For Stillwater Area High School alumna Amy Stoks, the most important life lessons came to her in the pool. A competitive swimmer since adolescence, she learned self-discipline from her swimming coach, Brian Luke—a trait that’s empowered her to take control of her career and do what she loves. And through her participation on Stillwater’s synchronized swimming team in the early 2000s, she learned women can be more powerful when they join forces.
“I started in eighth grade, and didn’t know a single thing about synchronized swimming,” Stoks says of what eventually became a varsity sport for her. “But I’m petite—5-foot-1, 100 pounds soaking wet—so by default, they could throw me. I ended up on all the really great teams.”
Stoks continued swimming through her first year of college at the University of St. Thomas in St. Paul. She traded her swim cap for a ski cap and transferred to the University of Colorado–Boulder in her sophomore year, where she studied kinesiology and psychology in pursuit of a dream to help people.
From the time she was little, and through college, “I had the intention of pursuing medicine,” she says. “Halfway through college, I shifted my focus and decided I was going to do some more work with psychology and counseling.”
She graduated with a degree in psychology in 2005, and ventured to San Diego to continue her education. After earning a master of arts in counseling from the University of San Diego and an education license, Stoks was hired as a counselor in a public school at Orange Glen High School, where she worked primarily with low-income youth. (During a visit to Minnesota for a birthday party, she met her husband, which is what brought her back to the Midwest).
During this time, she discovered the restorative benefits of yoga.
“I loved what I was doing with the kids, but I was doing a lot of mental health counseling and felt incredibly drained at the end of the day,” she recalls. “I started doing yoga and immediately fell in love with it. What it did for my body and my brain, it was a way to become centered.”
Curious to explore more about mind-body wellness, Stoks became a certified yoga instructor and completed nutrition training.
Throughout her first pregnancy in 2011, she continued practicing yoga, eating healthfully, getting plenty of rest, and relying on friends and family. But when her son Finn was born, she had a life-changing realization that led her to pursue her passion of helping others in a whole new way.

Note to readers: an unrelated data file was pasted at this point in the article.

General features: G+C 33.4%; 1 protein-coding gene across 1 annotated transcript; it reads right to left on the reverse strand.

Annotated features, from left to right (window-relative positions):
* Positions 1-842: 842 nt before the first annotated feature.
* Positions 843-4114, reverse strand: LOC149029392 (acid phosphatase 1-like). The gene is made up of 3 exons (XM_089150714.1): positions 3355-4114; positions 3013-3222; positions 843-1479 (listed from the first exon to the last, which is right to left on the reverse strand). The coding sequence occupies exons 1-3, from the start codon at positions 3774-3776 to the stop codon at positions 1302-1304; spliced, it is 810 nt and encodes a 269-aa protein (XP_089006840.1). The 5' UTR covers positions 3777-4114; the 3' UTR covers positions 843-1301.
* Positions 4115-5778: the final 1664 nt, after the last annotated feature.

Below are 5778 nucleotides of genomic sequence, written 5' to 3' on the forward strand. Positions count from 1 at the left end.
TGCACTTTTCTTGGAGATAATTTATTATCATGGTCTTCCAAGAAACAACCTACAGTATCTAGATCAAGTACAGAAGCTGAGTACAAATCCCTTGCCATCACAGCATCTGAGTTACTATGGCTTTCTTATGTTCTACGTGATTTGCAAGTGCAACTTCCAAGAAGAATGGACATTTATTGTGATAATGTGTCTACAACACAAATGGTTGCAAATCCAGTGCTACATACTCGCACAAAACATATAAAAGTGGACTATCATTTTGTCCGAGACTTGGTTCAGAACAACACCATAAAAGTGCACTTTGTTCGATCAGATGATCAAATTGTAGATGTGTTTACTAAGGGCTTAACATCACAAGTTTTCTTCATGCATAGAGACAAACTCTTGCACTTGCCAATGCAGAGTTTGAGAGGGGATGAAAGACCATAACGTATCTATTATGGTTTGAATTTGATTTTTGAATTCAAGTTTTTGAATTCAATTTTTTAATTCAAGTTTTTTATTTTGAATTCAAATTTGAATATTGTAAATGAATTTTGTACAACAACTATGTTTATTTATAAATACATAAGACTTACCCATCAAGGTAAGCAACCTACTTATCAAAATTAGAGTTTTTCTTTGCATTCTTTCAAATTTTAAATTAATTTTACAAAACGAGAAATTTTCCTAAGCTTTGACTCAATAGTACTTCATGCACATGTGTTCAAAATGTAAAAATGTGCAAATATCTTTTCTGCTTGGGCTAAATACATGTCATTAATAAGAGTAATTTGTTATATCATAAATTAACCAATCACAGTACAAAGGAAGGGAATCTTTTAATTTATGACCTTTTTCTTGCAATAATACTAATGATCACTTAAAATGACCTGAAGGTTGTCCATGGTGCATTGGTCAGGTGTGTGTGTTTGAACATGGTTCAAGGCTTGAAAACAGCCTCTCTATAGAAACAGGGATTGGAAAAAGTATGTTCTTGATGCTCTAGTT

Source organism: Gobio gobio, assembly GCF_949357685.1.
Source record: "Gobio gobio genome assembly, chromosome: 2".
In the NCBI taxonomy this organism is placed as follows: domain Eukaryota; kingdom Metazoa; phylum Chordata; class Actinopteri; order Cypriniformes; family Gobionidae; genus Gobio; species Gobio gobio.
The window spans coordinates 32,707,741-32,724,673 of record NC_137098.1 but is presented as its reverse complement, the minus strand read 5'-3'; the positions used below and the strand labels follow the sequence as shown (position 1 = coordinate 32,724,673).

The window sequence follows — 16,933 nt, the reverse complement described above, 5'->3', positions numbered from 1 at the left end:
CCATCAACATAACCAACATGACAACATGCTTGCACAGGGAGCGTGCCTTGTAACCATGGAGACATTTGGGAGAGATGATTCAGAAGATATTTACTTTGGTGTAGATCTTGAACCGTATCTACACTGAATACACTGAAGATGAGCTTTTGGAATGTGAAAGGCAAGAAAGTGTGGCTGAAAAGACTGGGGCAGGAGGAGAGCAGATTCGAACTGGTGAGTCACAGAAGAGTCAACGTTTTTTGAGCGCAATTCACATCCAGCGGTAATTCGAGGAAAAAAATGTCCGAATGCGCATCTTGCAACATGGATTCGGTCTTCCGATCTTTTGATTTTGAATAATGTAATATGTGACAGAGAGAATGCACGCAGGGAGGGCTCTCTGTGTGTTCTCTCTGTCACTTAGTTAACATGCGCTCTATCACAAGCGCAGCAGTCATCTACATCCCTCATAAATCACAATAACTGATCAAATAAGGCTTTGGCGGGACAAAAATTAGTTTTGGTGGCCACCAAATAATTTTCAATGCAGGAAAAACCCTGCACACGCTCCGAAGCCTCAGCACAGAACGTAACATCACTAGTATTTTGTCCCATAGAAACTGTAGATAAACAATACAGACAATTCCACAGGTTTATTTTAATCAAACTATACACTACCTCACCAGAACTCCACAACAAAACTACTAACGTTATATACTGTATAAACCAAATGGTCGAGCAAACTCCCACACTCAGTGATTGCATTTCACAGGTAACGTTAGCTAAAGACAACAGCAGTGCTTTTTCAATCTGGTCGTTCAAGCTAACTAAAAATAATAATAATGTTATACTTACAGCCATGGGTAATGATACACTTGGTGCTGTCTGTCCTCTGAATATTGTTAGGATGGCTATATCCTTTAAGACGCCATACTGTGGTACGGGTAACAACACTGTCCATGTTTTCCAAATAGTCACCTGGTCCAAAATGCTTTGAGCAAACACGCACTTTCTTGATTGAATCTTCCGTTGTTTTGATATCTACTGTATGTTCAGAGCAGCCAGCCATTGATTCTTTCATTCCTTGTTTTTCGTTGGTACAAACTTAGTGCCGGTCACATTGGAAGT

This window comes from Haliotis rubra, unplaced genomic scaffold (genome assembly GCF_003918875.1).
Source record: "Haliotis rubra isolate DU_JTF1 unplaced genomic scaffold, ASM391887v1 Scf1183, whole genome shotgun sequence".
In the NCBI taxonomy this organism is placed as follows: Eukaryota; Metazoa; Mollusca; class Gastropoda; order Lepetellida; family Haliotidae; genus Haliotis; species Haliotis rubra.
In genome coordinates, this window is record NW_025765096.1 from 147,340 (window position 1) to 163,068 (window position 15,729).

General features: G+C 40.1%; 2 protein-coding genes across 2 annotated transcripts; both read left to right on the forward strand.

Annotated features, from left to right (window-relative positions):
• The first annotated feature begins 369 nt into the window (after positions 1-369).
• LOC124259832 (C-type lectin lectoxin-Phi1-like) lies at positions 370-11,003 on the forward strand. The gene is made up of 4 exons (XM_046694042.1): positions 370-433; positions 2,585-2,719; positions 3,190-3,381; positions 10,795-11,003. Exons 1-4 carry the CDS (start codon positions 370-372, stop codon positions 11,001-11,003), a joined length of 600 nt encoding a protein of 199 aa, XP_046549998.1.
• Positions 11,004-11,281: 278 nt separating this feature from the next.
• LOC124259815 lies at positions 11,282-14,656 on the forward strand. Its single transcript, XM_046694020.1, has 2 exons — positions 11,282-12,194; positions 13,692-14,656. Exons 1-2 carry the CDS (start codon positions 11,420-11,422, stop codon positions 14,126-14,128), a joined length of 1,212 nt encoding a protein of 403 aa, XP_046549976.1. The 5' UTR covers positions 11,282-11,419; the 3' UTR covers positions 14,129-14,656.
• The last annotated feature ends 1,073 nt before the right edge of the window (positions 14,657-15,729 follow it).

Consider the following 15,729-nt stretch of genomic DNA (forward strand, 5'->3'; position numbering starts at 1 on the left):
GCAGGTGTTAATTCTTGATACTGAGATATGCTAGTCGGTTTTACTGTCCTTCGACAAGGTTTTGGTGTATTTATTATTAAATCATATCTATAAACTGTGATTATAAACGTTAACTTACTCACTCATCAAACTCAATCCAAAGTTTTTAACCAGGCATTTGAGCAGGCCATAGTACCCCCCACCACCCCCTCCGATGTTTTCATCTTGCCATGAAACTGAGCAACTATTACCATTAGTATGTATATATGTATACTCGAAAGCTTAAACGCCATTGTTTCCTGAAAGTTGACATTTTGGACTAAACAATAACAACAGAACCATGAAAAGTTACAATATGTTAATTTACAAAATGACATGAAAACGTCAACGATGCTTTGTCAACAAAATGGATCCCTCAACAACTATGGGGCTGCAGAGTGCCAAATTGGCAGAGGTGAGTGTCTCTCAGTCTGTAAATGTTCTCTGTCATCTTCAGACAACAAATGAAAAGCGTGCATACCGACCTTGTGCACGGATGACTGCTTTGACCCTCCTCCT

“I felt like I was very well supported throughout my pregnancy, and when I had my son, I was like, ‘Holy cow, now what? Now it’s real,’” she says of the transition from pregnancy to post-partum. “For me it was this huge awakening in lots of aspects of my life. I was eight years into school counseling at that point and feeling a little restless. And having a new baby, I wanted to make sure that if I was spending time away from him, that I was doing something I loved. So I went on a soul-searching journey for a couple of years to figure out what needed to change, and that’s where the whole wellness thing started.”
In talking with other moms, Stoks realized her peers also were frustrated by the lack of support available for women post-childbirth. In October 2013, she founded Sprout Health and Wellness to ease the transition for new moms, and help them thrive in their demanding, often new, caretaking roles.
“A lot of what I do now revolves around helping moms figure out what they’re most passionate about: How moms can say ‘yes’ to the things they really love, and sift out the things that aren’t important so they can be the best version of themselves—for themselves, but also for their kids and their families,” Stoks says.
The burgeoning entrepreneur practices the same self-discipline she learned in the pool to grow her business, while keeping her day-to-day life afloat. In addition to caring for two children younger than 5 (Stoks and husband Barrett have 2-year-old Charlotte in addition to 4-year-old Finn), working full time at North Junior High in Hopkins, blogging, and serving as a doula, Stoks holds weekly group sessions designed to help women pause and reflect on their own self-care.
“I think, more than anything, it’s an opportunity for them to recharge. My hope is that for just an hour, they focus on what it would mean for them to live more authentically, in a way that’s most healthful for them,” she says.
She also works with women one-on-one. At the core of her approach ensuring her clients are prioritizing nutrition, striving to move more and get more sleep, and remembering to lean on their support networks.
“I love moms, and I want to make sure they’re caring for themselves so they can be really great moms,” she says.
All the tools and training Sprout Health and Wellness provides are backed by evidence-based research. Moving into the future, Stoks plans to pursue additional clinical training to better serve women grappling with maternal mental health issues, such as postpartum depression and anxiety.
“There’s a huge need for trained mental health practitioners who specialize in perinatal health and perinatal mood disorders, so my next adventure is to shift a little bit to a more clinical approach,” she says.
And while she continues to run and to practice yoga, Stoks’s days of synchronized swimming are behind her. “I try to practice my old synchro skills every once in a while,” she says, “but I probably look like I’m drowning now."
The lessons she learned back then, however, remain very much alive.
Amy Reichow Stoks is a certified doula, as well as a health coach and yoga instructor. She offers regular yoga classes, from vinyasa-style to parent/child, at Enlightened Mama in St. Paul. 970 Raymond Ave. $12 per class. 619.228.6726